University of Glasgow research project: Mapping Metaphor with the Historical Thesaurus

Over the past 30 years, it has become clear that metaphor is not simply a literary phenomenon; metaphorical thinking underlies the way we make sense of the world conceptually. When we talk about ‘a healthy economy’ or ‘a clear argument’ we are using expressions that imply the mapping of one domain of experience (e.g. medicine, sight) onto another (e.g. finance, perception). When we describe an argument in terms of warfare or destruction (‘he demolished my case’), we may be saying something about the society we live in. The study of metaphor is therefore of vital interest to scholars in many fields, including linguists and psychologists, as well as to scholars of literature.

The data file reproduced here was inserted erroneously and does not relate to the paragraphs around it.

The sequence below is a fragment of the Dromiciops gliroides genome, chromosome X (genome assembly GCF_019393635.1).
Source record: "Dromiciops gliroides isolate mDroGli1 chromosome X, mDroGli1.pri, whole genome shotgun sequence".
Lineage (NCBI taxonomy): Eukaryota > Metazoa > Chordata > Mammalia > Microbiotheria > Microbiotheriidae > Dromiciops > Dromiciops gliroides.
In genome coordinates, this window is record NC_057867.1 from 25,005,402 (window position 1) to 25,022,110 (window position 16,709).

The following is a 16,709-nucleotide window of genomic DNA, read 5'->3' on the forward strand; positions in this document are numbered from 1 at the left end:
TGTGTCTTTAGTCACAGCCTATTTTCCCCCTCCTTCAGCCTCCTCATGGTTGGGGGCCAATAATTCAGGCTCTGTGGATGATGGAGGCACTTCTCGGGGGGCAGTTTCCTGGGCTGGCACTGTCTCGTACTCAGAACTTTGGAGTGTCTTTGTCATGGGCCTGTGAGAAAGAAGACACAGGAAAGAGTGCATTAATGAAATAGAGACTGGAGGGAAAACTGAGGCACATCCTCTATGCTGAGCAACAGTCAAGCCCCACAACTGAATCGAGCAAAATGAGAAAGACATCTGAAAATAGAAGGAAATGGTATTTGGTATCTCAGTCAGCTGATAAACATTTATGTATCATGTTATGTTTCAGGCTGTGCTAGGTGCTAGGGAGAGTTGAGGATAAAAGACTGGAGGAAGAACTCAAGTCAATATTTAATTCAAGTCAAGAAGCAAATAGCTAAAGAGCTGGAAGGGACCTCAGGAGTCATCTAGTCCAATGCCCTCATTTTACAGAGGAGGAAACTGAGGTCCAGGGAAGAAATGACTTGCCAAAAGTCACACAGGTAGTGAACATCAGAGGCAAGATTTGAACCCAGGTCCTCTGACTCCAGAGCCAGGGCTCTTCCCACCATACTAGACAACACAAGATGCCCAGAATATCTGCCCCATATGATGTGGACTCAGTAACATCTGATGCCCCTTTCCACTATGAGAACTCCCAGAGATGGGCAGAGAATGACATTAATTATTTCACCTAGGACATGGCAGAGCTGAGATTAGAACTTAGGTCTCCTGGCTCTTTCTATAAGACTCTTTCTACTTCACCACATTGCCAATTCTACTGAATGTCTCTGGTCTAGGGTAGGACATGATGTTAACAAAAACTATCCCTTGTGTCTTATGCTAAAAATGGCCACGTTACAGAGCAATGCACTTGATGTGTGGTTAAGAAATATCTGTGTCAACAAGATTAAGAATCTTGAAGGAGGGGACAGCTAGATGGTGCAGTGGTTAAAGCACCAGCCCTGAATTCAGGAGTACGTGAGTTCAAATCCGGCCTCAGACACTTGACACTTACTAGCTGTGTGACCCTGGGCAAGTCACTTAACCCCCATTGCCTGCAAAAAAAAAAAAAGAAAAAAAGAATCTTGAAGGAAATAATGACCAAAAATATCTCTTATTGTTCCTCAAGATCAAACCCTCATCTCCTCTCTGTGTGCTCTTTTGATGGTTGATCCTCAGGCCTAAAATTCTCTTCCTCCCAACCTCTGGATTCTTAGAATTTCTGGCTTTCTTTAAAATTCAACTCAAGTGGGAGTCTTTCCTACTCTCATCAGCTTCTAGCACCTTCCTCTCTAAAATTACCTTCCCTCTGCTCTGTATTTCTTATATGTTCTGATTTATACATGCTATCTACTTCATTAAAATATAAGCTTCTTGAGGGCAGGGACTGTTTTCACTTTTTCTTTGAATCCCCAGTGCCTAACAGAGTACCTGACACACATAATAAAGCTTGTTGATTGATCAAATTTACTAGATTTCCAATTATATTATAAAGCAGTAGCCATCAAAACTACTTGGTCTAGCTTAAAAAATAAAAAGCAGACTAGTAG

Key questions about metaphor remain to be answered; for example, how did metaphors arise? Which domains of experience are most prominent in metaphorical expressions? How have the metaphors available in English developed over the centuries in response to social changes? With the completion of the Historical Thesaurus, published as the Historical Thesaurus of the Oxford English Dictionary by OUP (Kay, Roberts, Samuels, Wotherspoon eds, 2009), we can begin to address these questions comprehensively and in detail for the first time. We now have the opportunity to track how metaphorical ways of thinking and expressing ourselves have changed over more than a millennium.

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